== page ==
While the World Health Organization hopes Covid-19 will soon no longer be considered a public health emergency, it has warned the virus itself is here to stay.
Three years after the first case was identified in China in December 2019, experts say the world must learn the lessons of this pandemic to prepare for potential future outbreaks.
- Is the pandemic nearly over? -
"We have come a long way. We are hopeful that at some point next year, we will be able to say that Covid-19 is no longer a global health emergency," WHO chief Tedros Adhanom Ghebreyesus said on Wednesday.
"This virus will not go away. It's here to stay and all countries will need to learn to manage it alongside other respiratory illnesses," he added.
Around 90 percent of the global population now have some level of immunity against Covid, either through vaccination or previous infection, the WHO estimates.
The weekly death toll is around a fifth of what it was a year ago and the remaining deaths are largely among those who are not fully vaccinated, it says.
The WHO's emergency committee on Covid will meet in January to discuss the criteria for whether it still constitutes a public health emergency of international concern.
- Can Covid be eradicated? -
Some experts anticipate that Covid will eventually move from a pandemic to an endemic stage, in which it would continue to circulate widely and spark regular resurgences, as is currently the case with seasonal flu.
But there are a number of reasons why the total eradication of Covid looks unlikely.
Smallpox meanwhile remains the only human infectious disease to be officially eradicated, which was declared by the WHO in 1980.
"To eradicate a virus, the disease must be clinically visible, there must be no animal reservoir, and there must be a highly effective vaccine that offers life-long protection," French microbiologist Philippe Sansonetti told a conference at France's Pasteur Institute last week.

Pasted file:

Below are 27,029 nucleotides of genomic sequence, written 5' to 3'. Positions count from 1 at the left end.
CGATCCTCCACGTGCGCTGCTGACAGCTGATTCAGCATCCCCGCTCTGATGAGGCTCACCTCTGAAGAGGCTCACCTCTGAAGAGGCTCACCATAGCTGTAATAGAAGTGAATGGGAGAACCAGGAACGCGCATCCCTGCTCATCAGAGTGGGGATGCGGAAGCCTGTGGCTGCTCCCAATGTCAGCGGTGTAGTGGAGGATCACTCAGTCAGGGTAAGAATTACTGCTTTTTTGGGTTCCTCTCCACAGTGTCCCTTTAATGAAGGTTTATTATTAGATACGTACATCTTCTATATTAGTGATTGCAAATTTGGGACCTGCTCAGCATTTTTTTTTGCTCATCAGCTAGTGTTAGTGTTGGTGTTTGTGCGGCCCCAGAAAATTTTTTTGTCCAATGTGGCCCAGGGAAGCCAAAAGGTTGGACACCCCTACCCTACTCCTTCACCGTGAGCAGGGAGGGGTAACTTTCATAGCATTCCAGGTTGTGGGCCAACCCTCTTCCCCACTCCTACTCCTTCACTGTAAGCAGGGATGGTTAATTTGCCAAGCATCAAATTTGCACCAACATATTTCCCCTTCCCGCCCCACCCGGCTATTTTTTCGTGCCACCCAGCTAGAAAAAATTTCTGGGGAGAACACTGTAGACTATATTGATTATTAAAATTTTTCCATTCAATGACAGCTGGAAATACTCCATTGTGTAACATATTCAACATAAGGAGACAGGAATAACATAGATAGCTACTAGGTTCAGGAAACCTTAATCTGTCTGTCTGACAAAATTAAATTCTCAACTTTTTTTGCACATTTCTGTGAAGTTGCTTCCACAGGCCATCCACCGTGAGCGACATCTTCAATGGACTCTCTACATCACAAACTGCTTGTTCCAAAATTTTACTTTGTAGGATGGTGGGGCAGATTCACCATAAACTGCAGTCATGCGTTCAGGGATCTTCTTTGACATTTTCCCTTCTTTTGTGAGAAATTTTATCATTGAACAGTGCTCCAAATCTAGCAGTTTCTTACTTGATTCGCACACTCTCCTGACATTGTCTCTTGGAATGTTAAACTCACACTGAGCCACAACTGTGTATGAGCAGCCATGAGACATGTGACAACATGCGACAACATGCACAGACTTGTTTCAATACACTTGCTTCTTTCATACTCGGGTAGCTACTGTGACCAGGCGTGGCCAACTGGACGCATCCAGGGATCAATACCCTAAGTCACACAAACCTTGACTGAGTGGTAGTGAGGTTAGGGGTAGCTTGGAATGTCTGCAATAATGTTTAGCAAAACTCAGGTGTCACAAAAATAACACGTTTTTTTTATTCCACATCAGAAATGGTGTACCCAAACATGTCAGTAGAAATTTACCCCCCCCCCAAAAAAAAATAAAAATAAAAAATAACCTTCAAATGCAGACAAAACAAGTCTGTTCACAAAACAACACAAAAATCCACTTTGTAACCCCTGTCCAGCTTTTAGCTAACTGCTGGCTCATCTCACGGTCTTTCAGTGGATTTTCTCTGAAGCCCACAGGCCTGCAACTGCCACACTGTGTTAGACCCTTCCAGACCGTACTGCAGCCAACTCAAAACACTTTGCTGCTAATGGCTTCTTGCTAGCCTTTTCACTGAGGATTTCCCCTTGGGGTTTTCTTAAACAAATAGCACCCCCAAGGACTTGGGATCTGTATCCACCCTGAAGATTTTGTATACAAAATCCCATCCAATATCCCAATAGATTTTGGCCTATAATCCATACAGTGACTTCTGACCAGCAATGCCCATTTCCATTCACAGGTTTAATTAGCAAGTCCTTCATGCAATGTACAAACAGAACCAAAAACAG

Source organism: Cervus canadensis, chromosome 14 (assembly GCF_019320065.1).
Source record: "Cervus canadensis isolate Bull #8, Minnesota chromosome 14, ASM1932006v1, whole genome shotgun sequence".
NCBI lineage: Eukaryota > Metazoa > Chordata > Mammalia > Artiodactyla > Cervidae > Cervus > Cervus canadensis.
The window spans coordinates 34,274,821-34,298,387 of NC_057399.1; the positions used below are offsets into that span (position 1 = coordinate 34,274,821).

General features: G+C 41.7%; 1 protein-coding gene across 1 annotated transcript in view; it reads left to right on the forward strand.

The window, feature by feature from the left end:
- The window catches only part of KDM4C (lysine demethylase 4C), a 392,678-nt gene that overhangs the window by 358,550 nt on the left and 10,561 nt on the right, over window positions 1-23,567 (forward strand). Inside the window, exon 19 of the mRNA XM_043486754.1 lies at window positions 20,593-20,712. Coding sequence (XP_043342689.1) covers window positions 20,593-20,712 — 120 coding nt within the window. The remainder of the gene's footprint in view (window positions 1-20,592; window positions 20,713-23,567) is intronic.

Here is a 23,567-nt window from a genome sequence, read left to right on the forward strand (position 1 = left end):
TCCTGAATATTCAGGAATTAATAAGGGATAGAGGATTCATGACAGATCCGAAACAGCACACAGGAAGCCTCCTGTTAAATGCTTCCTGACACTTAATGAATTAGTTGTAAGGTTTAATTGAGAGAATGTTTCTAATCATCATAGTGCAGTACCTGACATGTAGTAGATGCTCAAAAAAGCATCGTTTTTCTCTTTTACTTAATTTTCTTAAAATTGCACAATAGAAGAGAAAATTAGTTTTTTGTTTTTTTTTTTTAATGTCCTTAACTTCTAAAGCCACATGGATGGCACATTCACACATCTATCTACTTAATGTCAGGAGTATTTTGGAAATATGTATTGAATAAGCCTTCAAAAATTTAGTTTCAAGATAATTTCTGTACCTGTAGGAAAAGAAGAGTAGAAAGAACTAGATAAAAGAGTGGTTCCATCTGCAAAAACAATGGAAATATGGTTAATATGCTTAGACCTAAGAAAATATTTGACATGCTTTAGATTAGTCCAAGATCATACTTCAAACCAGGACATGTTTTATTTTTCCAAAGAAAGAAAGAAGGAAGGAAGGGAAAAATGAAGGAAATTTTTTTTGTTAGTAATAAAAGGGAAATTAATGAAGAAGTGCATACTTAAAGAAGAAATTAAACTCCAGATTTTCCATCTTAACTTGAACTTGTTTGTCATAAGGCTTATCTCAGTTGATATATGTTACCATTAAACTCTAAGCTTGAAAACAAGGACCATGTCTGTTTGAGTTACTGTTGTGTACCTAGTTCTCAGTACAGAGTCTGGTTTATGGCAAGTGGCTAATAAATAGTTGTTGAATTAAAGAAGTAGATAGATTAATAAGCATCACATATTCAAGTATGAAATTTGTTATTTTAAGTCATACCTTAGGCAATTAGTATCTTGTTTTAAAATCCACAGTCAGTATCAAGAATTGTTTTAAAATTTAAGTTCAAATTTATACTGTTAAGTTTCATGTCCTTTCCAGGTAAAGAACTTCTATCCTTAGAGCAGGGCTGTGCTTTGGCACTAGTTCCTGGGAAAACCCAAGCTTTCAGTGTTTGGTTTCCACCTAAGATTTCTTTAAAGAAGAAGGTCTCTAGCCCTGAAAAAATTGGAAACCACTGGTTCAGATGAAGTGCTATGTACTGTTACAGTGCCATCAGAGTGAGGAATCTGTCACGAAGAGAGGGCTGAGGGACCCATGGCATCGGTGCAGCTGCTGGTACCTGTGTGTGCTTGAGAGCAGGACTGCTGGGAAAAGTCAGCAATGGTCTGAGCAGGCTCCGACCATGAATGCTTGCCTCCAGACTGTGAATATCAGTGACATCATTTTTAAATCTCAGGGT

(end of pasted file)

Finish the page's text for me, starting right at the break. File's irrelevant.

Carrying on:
"Covid-19 ticks all the wrong the boxes," he added.
For Covid, isolation measures are undermined by the fact that some infected people exhibit no symptoms, meaning they are not aware they should isolate.
Unlike smallpox, Covid can be transmitted to animals, where it can circulate before later reinfecting humans, creating a virus reservoir that is difficult to snuff out.
And while Covid vaccines help prevent against severe forms of the disease, they offer little protection against reinfection -- and their effectiveness wanes with time, meaning booster doses are required.
- Biggest risks ahead? -
Etienne Simon-Loriere, head of the Pasteur Institute's evolutionary genomics of RNA viruses unit, said that "currently the virus is being allowed to circulate far too much".
Every new infection raises the chance the virus could mutate to become more transmissible or severe, he warned.
"Even if we would all like to believe it, we have no reason to think that it will become more friendly," Simon-Loriere said.
And there is a looming threat that new infectious diseases could jump from animals over into humans.
Since the emergence of SARS, MERS and Covid, "a good dozen coronaviruses have been found in bats that could potentially infect humans," warned Arnaud Fontanet, a specialist in emerging diseases at the Pasteur Institute.
More than 60 percent of emerging diseases are zoonotic, meaning they can be transmitted between humans and animals.
The risk from zoonotic diseases has increased due to human-induced upheavals to the animal world including deforestation, climate change and mass livestock farming.
- Preparation for next pandemic? -
Fontanet said that in the case of a possible future pandemic, "a lot can and must be done at the beginning of the outbreak".
He gave the example of Denmark, which imposed a lockdown early during the first wave of the Covid pandemic, allowing it to later lift the measure more quickly.
Another key factor is the ability to quickly test for emerging diseases, allowing those infected to isolate as soon as possible.
"Unfortunately, today we are still reacting, not anticipating," Fontanet said.
The 194 WHO member states have agreed to start thrashing out an early draft of a pandemic treaty in February aiming to ensure the flawed response that turned Covid into a global crisis does not happen again.